did not believe the votes had even been counted. Most of these urban voters had
supported Moussavi. How could he have been defeated even in his own ethnic Azeri
area? Moussavi called on the Iranian people to protest. Later, the Guardian Council
announced that there had been three million more votes in 50 cities than there
had been voters--but that this did not change the results.
leaders appeared to be divided not just between those who supported supreme leader
Ayatollah Khamenei and President Ahmadinejad. Ali Akbar Hashemi Rafsanjani, a
revolutionary hero, and Mohammad Baqer Galibaf, the mayor of Tehran, were critical
of Ahmadinejad but, at least publicly, remained loyal to the Ayatollah. Another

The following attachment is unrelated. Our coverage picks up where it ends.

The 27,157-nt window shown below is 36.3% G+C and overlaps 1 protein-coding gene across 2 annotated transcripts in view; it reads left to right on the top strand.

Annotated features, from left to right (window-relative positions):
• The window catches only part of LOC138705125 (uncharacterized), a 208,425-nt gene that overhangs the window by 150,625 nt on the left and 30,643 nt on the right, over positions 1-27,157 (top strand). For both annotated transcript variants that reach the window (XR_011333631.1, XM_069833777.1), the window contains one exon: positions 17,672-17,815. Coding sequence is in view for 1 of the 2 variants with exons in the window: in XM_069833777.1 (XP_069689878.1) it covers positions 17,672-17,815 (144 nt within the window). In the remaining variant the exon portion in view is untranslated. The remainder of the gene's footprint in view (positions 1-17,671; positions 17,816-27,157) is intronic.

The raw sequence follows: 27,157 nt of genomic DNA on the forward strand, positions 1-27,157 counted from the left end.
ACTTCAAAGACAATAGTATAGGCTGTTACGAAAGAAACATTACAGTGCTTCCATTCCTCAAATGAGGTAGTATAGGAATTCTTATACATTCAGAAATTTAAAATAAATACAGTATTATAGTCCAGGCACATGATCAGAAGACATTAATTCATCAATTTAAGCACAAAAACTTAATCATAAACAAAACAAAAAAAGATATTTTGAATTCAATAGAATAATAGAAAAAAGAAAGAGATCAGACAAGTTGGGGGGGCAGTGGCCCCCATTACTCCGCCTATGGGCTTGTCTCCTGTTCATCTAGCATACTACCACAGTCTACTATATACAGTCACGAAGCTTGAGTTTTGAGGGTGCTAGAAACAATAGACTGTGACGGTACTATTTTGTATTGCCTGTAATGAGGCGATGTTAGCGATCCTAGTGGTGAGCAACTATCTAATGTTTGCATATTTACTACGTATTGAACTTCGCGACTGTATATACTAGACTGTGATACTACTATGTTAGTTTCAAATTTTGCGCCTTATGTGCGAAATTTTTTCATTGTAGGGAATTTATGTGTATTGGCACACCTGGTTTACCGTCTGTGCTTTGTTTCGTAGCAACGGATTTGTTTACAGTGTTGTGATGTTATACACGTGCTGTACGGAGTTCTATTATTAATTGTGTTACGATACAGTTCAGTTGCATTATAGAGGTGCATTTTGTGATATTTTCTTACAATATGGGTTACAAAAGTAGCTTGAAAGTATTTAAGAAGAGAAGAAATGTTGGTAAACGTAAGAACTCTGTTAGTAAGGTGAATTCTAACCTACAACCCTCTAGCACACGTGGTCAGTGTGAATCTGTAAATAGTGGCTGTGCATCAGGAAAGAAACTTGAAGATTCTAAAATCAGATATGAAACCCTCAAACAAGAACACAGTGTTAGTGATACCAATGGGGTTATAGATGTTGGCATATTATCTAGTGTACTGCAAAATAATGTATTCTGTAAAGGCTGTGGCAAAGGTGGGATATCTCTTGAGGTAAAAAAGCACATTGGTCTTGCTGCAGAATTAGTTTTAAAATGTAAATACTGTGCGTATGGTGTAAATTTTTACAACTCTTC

sign of internal divisions was the Iranian press report that on June 23 only 105
of 290 Parliament members appeared for Ahmadinejad's victory celebration. But
the Iranian parliament is not one of Iran's power centers.
What questions do students have about the reading? How might they be answered?
Identify: Ahmadinejad; Khomeini; Khamenei; Moussavi; Rafsanjani; Galibaf
What powers does the supreme leader have?
Why have so many Iranians protested that country's election results?
What are political differences between Ahmadinejad and Moussavi?
What evidence is there for divisions among Iran's top leaders?
Crackdown on demonstrators
in the streets of Tehran
June 15, a million or more Iranians protested the election results in Tehran without
interference from the authorities. An anonymous author wrote in a "Letter
from Tehran" published in the New Yorker magazine: "The demonstrators
around me represented an impressive cross-section of Iranian society
by young people and many of the girls wore the regulation maghna'eh, or hooded
cloak, that they wear in class. There were also elderly men and women, and families